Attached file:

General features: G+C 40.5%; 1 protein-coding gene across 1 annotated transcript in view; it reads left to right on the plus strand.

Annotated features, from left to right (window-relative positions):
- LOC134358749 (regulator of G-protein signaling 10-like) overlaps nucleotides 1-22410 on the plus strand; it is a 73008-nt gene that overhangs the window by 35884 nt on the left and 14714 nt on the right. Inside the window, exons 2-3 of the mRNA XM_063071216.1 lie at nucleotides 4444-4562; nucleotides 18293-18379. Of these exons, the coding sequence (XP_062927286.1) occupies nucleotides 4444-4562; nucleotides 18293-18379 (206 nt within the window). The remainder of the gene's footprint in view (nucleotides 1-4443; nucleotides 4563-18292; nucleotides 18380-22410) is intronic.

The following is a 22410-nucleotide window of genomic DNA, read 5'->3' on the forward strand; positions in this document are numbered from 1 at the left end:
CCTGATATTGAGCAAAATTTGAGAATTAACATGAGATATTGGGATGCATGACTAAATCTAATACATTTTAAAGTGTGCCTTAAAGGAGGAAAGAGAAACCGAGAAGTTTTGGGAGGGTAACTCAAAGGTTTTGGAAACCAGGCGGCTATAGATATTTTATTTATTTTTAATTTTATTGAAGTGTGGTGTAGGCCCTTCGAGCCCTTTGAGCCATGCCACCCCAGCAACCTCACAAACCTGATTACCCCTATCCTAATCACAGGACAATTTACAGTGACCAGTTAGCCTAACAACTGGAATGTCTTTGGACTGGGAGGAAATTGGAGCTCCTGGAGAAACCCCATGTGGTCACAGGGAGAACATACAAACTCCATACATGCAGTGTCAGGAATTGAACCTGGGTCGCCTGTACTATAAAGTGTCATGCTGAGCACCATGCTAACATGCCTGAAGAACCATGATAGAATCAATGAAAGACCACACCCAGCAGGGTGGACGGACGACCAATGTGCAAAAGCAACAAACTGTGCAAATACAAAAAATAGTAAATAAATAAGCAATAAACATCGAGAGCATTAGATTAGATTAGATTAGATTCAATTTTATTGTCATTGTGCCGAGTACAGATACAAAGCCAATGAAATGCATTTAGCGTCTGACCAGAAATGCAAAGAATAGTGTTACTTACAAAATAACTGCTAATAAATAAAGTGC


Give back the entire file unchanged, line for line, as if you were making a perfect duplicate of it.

General features: G+C 40.5%; 1 protein-coding gene across 1 annotated transcript in view; it reads left to right on the plus strand.

Annotated features, from left to right (window-relative positions):
- LOC134358749 (regulator of G-protein signaling 10-like) overlaps nucleotides 1-22410 on the plus strand; it is a 73008-nt gene that overhangs the window by 35884 nt on the left and 14714 nt on the right. Inside the window, exons 2-3 of the mRNA XM_063071216.1 lie at nucleotides 4444-4562; nucleotides 18293-18379. Of these exons, the coding sequence (XP_062927286.1) occupies nucleotides 4444-4562; nucleotides 18293-18379 (206 nt within the window). The remainder of the gene's footprint in view (nucleotides 1-4443; nucleotides 4563-18292; nucleotides 18380-22410) is intronic.

The following is a 22410-nucleotide window of genomic DNA, read 5'->3' on the forward strand; positions in this document are numbered from 1 at the left end:
CCTGATATTGAGCAAAATTTGAGAATTAACATGAGATATTGGGATGCATGACTAAATCTAATACATTTTAAAGTGTGCCTTAAAGGAGGAAAGAGAAACCGAGAAGTTTTGGGAGGGTAACTCAAAGGTTTTGGAAACCAGGCGGCTATAGATATTTTATTTATTTTTAATTTTATTGAAGTGTGGTGTAGGCCCTTCGAGCCCTTTGAGCCATGCCACCCCAGCAACCTCACAAACCTGATTACCCCTATCCTAATCACAGGACAATTTACAGTGACCAGTTAGCCTAACAACTGGAATGTCTTTGGACTGGGAGGAAATTGGAGCTCCTGGAGAAACCCCATGTGGTCACAGGGAGAACATACAAACTCCATACATGCAGTGTCAGGAATTGAACCTGGGTCGCCTGTACTATAAAGTGTCATGCTGAGCACCATGCTAACATGCCTGAAGAACCATGATAGAATCAATGAAAGACCACACCCAGCAGGGTGGACGGACGACCAATGTGCAAAAGCAACAAACTGTGCAAATACAAAAAATAGTAAATAAATAAGCAATAAACATCGAGAGCATTAGATTAGATTAGATTAGATTCAATTTTATTGTCATTGTGCCGAGTACAGATACAAAGCCAATGAAATGCATTTAGCGTCTGACCAGAAATGCAAAGAATAGTGTTACTTACAAAATAACTGCTAATAAATAAAGTGC